July 2, 2013
You have been identified as possibly having 1 or more Windows XP Machines.
What does this mean for you?
Actually you are not required to do anything but we feel it is our duty and obligation to let you know what the risks are to you and your business.
Windows XP Support is coming to an end by Microsoft on April 8, 2014.
This does not mean Sterling Rose will not continue to support it. It means Microsoft will stop releasing security updates and software fixes related to Windows XP as well as new programs and updates might not work with Windows XP.
So what if we stay with XP?
There’s a seemingly valid contention that sticking with XP after Microsoft’s end of life for the OS isn’t a big deal. Most large companies have applications and custom code from the COBOL days, and no doomsday scenarios are playing out, so why should XP be any different?
While this logic is sound, XP remains one of the major targets for exploits, primarily due to market share. Just as infamous bank robber Willy Sutton quipped that he robbed banks “because that’s where the money is,” malware and targeted exploits will go after systems with a large installed base. Surely new exploits will be found after Microsoft ends support, and users will have to rely on Microsoft extending support yet again, or a third party layering protections atop Microsoft’s code
What if I want to upgrade?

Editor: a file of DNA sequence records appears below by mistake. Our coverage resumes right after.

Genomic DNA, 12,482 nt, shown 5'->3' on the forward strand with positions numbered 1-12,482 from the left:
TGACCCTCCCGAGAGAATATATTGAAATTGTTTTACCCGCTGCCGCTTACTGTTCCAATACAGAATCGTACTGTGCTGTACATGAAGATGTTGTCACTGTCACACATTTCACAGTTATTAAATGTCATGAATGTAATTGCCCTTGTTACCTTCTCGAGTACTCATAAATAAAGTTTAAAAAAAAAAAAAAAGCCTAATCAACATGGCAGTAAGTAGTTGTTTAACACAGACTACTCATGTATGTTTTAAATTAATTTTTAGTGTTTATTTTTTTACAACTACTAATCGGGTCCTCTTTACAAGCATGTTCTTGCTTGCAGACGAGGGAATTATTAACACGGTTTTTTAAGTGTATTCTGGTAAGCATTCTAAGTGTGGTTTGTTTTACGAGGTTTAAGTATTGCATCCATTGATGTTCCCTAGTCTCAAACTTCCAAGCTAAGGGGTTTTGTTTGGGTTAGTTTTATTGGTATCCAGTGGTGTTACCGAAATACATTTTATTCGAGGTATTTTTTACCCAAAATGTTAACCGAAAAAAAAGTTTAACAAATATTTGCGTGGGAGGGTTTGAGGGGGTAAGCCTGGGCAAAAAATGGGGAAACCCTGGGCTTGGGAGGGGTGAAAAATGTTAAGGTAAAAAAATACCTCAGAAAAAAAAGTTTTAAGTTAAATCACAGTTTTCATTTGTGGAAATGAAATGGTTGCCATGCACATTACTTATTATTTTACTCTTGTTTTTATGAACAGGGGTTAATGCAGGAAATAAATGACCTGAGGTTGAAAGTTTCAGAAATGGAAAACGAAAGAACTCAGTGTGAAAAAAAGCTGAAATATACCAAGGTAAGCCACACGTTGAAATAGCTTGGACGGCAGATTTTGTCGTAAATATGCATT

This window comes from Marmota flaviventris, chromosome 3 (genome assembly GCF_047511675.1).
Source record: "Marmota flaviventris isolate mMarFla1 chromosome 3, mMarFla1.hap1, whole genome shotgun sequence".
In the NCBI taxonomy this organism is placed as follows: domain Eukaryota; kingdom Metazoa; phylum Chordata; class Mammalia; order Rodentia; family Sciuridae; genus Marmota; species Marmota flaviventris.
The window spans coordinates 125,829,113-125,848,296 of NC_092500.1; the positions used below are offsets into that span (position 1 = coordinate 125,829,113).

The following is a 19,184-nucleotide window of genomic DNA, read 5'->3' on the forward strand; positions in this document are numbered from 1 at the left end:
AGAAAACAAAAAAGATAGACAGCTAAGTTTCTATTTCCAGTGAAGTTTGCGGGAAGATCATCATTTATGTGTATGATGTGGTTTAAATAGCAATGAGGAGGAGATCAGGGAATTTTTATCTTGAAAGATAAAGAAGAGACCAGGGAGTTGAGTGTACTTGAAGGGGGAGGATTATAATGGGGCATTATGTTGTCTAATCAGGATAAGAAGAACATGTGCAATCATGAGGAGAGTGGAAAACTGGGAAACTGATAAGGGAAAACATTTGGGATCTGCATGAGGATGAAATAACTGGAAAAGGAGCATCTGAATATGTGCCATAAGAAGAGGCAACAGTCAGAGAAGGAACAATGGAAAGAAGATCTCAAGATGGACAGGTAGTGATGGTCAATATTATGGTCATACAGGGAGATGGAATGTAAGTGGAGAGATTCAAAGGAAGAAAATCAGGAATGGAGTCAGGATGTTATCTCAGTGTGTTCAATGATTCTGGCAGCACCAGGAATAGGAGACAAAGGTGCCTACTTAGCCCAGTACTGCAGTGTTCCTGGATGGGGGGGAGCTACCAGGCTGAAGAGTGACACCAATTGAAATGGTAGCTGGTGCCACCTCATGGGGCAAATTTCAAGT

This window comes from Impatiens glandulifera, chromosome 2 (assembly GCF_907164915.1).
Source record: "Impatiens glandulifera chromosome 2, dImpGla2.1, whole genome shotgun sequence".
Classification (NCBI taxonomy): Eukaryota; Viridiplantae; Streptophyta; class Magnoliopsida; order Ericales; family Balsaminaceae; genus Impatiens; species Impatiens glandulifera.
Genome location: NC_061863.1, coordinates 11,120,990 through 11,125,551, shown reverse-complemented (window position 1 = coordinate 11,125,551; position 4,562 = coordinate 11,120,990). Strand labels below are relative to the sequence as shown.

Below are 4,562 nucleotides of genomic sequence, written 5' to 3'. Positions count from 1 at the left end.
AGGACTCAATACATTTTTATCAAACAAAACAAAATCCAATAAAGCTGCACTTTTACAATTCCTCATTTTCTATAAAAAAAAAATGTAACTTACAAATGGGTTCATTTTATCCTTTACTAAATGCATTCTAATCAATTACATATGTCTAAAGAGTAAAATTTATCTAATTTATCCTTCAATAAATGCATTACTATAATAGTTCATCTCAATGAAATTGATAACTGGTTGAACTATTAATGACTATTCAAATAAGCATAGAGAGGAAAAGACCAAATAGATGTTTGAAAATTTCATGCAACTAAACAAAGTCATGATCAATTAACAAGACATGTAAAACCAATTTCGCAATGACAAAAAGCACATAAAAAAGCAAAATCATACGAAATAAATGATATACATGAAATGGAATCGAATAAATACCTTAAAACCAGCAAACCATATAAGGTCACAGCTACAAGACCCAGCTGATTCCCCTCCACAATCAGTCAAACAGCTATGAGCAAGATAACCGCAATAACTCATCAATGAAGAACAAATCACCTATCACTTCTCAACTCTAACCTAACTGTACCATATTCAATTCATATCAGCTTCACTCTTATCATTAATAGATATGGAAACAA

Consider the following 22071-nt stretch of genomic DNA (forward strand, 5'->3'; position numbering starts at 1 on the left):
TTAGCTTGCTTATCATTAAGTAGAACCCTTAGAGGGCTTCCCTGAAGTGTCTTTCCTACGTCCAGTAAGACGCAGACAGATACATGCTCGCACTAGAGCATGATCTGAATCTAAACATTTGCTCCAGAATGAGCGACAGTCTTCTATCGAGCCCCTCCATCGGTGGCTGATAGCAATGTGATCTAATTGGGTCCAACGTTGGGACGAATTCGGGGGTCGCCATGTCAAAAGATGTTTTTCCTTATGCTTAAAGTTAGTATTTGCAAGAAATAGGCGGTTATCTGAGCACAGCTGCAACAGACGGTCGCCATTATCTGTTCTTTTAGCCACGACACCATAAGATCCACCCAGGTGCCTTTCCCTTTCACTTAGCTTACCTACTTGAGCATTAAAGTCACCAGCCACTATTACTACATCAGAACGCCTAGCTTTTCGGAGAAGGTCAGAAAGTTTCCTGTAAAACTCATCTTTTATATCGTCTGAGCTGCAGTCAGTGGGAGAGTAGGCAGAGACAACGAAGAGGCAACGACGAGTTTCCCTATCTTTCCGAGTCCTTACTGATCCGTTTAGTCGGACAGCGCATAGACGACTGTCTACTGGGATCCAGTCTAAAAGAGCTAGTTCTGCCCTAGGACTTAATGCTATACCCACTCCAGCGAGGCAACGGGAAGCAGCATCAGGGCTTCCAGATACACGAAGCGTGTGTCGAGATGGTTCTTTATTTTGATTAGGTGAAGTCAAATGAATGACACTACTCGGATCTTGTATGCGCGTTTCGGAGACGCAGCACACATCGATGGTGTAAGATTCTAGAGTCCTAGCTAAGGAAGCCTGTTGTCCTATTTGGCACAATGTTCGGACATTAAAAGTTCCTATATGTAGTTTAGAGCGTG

Now is a great time to upgrade. While we feel Windows 8 is not right due to its drastic user interface changes especially removal of the Start Menu and Windows 8.1 not making things much better. Windows 7 is a great choice and has been around and some large companies are just beginning Windows 7 deployments. This means you can upgrade to an operating system that is very well supported and will continue to be for a while at least till the year 2020.
What is it going to cost?
That’s a great question. There is the new hardware cost which is minimal. But the reason we send out this letter months in advance are to give you time to budget replacement as there could be software that might need to be upgraded as well. We realize that it is not just the cost of the PC but the labor, data transfer, and any associated software costs that add up to the total cost.
If you would like to discuss this further and would like to start planning do not hesitate to reach out to us to setup a meeting.
- 2 Jul, 2013
- Norman Rosenthal
- 0 Comments